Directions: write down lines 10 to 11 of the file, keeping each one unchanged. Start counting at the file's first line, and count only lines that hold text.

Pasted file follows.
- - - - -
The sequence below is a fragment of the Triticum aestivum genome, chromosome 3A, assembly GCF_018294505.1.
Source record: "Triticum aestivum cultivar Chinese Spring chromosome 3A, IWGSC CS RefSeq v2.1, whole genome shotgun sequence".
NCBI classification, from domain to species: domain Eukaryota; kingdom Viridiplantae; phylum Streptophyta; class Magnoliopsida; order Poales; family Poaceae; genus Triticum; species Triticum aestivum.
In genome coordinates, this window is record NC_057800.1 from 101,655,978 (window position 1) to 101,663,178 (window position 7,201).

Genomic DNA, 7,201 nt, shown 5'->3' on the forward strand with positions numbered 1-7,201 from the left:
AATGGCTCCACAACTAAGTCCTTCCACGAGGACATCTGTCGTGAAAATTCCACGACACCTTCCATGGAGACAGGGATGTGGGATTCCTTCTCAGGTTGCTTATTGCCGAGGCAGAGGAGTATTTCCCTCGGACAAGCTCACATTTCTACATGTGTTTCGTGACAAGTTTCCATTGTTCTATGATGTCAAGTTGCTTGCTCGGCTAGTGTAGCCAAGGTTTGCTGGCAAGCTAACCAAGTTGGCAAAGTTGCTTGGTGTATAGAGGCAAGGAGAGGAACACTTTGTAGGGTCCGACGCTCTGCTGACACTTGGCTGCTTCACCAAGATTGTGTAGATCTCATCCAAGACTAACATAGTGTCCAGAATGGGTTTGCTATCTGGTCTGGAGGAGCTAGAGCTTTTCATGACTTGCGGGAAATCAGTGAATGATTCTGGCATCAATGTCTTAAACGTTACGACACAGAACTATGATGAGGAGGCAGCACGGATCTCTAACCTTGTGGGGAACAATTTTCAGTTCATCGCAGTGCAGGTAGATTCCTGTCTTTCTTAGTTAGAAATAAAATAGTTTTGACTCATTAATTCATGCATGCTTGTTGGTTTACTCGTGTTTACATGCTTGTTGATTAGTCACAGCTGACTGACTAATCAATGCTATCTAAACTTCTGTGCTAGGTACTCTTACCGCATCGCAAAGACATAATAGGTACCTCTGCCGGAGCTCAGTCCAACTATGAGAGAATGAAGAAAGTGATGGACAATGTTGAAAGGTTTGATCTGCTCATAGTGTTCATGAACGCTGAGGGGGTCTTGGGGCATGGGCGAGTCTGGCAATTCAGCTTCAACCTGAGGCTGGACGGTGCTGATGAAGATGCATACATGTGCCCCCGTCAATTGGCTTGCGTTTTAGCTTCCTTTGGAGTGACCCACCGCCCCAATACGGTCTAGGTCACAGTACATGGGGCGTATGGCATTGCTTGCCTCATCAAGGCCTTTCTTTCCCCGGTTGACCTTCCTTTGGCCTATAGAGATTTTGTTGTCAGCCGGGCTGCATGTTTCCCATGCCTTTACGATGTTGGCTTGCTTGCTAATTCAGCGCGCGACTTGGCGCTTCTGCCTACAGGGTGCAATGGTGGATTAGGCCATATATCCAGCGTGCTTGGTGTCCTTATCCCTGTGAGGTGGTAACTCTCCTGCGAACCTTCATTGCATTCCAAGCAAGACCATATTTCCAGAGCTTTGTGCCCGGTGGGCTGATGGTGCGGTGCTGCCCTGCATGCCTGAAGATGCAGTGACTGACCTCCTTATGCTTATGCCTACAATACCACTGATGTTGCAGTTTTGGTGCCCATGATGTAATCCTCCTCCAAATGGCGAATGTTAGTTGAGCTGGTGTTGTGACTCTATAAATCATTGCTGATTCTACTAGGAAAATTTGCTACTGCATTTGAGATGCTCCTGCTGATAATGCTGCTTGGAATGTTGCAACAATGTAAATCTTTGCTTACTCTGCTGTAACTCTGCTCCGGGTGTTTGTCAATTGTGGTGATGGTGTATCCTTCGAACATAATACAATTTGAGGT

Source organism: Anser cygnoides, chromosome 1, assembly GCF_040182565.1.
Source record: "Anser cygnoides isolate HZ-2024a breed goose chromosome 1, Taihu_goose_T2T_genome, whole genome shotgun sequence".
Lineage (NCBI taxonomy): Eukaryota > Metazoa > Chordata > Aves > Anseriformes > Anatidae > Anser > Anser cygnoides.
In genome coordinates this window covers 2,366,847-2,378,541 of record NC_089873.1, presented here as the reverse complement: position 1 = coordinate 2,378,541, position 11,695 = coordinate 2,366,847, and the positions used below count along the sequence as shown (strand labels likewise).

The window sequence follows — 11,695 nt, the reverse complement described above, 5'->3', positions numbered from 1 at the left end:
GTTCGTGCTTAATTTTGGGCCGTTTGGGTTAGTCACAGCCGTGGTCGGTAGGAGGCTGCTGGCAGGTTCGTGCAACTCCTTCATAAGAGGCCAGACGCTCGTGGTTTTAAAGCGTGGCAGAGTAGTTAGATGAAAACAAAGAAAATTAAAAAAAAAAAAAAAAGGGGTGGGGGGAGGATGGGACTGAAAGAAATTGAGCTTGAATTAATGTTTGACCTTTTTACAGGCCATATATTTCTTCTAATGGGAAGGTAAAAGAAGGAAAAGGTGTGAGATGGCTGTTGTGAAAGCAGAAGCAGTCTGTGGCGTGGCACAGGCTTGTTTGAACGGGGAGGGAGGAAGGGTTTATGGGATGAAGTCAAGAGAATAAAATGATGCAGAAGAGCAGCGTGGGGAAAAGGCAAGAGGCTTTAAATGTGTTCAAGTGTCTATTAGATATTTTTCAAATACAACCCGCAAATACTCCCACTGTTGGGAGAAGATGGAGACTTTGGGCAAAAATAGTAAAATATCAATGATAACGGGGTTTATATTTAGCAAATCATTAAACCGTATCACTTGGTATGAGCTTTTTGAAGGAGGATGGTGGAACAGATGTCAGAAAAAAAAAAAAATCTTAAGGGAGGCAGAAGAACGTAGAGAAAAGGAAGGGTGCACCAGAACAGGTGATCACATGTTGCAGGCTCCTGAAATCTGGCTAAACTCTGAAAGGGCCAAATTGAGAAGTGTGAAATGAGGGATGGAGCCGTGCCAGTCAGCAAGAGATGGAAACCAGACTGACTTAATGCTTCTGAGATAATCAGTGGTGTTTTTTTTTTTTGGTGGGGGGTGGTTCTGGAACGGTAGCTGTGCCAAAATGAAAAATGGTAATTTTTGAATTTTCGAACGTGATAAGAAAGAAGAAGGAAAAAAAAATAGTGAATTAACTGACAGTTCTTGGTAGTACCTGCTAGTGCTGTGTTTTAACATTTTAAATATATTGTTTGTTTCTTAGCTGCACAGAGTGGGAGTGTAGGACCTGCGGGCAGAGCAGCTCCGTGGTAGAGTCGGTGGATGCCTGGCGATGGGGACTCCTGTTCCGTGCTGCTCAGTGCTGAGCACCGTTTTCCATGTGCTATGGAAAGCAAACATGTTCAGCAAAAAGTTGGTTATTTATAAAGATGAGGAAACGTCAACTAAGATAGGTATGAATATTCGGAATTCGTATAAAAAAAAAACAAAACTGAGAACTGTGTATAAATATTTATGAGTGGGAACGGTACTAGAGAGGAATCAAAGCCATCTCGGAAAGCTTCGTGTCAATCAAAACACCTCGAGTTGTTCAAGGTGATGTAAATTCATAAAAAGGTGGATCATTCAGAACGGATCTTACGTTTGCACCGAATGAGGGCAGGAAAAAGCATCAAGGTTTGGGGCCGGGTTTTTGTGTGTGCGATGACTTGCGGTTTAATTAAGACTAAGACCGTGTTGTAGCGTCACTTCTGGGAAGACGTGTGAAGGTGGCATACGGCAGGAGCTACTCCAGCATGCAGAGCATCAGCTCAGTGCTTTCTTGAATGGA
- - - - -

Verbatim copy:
In genome coordinates this window covers 2,366,847-2,378,541 of record NC_089873.1, presented here as the reverse complement: position 1 = coordinate 2,378,541, position 11,695 = coordinate 2,366,847, and the positions used below count along the sequence as shown (strand labels likewise).

The window sequence follows — 11,695 nt, the reverse complement described above, 5'->3', positions numbered from 1 at the left end: